AdTI appears to be a two man operation run out of a PO box. Their web site is full of dead-end or "under construction" links, and jumps from topic to topic, seemingly at random.

      I'm much more impressed with the writings of Andy Tanenbaum, Rob Pike and Dennis Ritchie.

      Oh, and yes, Open Source does make it hard to steal code. For the same reason that the code created under the Open Source development methodology is robust. Many eyes on the source makes for fewer errors and no IP theft.

      Will Smith 03/30/05 07:46:34 PM EST

      Getting your head around the GPL requires a far greater understanding and respect for copyright laws than writing proprietary software. I know far more about the collectively termed 'intellectual property' since I started working in open source.

      Perhaps it's not open source that's changing - it's best practices. From open publishing of scientific journals, to open access courses (lead by M.I.T., no less) to successful open projects such as wikipedia, to the BBC's experimentation with open licensing - the world is going open. Much of this was learnt from open source and the GPL.

      esker_melchior 03/30/05 07:07:49 PM EST

      ATDI FOSEDAL have ALL TRUETH!!! LIE-NUX = COMUNIST HIPPEY SATAN CONSPIRASEY agnest AMERICA!!! SCOX MEGA FIGTAR for teh FREE MARKETES = ALL DOOM of EVIL LIE-NUX!!! DID you now LIE-NUX create in PINKO SOCELIST OLD EROPE??? IT IS TRUE not can hides!!! CRUSH TEH LIE-NUX!!! ALL LIE-NUX USAR too ABU GRAB NOW!!! USA #1!!! ATDI FOSEDAL plus teh OGARA DESTRUCTES all you with MEGA SCOX JESUS POWAR!!!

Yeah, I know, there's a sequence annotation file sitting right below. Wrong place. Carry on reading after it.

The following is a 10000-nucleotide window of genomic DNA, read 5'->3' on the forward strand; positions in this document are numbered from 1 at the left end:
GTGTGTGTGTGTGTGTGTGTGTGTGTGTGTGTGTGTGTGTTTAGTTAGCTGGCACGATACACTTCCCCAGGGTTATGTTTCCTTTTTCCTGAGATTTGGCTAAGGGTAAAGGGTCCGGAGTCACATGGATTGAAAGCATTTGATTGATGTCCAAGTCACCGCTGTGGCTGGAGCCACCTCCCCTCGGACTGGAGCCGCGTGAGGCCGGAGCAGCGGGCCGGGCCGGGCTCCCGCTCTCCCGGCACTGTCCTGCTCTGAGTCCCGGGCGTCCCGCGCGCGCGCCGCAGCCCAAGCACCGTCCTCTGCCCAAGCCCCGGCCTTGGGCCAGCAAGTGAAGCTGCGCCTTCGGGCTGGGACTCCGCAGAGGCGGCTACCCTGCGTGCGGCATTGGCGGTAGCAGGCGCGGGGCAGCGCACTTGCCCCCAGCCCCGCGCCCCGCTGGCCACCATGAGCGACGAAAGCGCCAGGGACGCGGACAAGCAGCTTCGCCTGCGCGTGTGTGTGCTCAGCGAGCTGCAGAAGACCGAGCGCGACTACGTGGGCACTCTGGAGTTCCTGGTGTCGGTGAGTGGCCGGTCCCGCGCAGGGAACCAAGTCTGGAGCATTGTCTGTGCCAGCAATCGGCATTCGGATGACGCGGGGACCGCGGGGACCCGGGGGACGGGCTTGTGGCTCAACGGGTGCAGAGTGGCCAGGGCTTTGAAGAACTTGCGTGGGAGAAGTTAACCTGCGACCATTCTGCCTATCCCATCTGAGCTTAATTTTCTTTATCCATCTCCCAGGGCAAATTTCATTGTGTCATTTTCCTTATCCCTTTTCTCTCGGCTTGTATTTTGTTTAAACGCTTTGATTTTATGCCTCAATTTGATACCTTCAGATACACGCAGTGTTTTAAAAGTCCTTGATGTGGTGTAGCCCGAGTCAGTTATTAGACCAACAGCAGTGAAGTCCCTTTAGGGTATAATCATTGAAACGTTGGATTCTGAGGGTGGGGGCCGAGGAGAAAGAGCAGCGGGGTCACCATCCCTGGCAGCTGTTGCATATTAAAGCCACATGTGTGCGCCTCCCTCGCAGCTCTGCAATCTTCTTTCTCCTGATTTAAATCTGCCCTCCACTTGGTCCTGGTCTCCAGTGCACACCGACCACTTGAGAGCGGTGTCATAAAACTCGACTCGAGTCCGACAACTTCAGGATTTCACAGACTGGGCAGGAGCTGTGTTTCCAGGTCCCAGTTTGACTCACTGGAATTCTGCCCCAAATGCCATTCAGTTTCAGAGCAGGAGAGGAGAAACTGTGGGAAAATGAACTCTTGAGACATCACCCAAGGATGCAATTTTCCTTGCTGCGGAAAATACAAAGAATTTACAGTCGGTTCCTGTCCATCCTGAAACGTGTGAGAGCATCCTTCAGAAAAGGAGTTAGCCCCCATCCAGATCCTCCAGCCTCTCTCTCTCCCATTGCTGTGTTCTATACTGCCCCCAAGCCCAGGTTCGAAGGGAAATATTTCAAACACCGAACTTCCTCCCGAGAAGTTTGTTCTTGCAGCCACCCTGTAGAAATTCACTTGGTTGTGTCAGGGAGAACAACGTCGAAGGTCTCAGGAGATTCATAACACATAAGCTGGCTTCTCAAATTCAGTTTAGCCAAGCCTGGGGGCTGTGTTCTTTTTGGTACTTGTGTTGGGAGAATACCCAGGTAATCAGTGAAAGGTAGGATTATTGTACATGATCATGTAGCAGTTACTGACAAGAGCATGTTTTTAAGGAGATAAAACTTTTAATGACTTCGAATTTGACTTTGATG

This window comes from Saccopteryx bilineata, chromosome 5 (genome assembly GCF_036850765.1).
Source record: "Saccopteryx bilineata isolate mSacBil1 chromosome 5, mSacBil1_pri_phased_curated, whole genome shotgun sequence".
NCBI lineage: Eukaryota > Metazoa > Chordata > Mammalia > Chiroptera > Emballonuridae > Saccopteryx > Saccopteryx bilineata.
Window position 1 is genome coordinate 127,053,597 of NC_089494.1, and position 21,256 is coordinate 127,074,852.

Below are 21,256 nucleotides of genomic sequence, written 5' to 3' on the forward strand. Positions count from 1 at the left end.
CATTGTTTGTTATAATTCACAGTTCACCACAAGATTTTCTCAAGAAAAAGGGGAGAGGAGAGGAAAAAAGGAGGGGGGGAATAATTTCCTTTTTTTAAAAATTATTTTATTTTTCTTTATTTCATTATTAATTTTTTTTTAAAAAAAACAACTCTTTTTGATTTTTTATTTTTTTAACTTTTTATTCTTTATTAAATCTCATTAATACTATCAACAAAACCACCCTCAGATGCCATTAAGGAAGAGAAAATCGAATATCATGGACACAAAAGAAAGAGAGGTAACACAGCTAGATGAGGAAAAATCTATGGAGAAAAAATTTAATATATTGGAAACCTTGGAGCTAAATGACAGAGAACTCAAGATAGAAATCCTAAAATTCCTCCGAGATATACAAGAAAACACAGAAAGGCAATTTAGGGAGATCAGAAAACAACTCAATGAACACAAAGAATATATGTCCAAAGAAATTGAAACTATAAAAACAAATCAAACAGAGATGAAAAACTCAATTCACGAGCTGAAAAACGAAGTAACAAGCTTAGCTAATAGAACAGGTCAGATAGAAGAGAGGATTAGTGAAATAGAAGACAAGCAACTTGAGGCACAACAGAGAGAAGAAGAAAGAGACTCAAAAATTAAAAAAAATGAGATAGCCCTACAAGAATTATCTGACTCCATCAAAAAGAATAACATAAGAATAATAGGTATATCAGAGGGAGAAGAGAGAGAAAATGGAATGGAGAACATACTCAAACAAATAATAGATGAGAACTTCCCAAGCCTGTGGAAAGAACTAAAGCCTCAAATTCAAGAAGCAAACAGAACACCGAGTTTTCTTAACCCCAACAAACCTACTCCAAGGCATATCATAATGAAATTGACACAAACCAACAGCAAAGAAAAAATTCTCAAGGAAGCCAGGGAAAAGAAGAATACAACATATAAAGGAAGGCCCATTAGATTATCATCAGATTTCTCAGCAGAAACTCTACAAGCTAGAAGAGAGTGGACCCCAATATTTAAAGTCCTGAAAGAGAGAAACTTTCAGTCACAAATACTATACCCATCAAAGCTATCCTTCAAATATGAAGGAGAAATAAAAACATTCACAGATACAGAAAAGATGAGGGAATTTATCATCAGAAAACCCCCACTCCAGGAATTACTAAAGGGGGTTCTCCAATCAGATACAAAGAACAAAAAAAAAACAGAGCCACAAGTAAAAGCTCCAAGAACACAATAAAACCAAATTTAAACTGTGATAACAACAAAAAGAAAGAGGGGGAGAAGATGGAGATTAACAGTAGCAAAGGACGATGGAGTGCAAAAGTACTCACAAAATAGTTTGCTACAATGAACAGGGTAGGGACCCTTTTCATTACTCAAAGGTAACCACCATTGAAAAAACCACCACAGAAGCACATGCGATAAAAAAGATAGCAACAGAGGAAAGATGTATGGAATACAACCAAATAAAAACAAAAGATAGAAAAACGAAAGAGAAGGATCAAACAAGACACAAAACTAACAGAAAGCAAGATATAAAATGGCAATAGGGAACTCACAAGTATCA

esker_melchior 03/30/05 07:06:44 PM EST

      ATDI FOSEDAL have ALL TRUETH!!! LIE-NUX = COMUNIST HIPPEY SATAN CONSPIRASEY agnest AMERICA!!! SCOX MEGA FIGTAR for teh FREE MARKETES = ALL DOOM of EVIL LIE-NUX!!! DID you now LIE-NUX create in PINKO SOCELIST OLD EROPE??? IT IS TRUE not can hides!!! CRUSH TEH LIE-NUX!!! ALL LIE-NUX USAR too ABU GRAB NOW!!! USA #1!!! ATDI FOSEDAL plus teh OGARA DESTRUCTES all you with MEGA SCOX JESUS POWAR!!!

      enydonae 03/30/05 07:02:34 PM EST

      The heirs of Alexis de Tocqueville have an excellent case for suing an institution which has 1) illegally appropriated a proper name associated for 174 years with objectivity and probity and 2) slandered it beyond all hope of restoration to its former position of public esteem. If they get away with it, I plan to found the "Tomás de Torquemada Institute for Religious Freedom" and solicit the Vatican for funding.

      crackpot buster 03/30/05 04:55:28 PM EST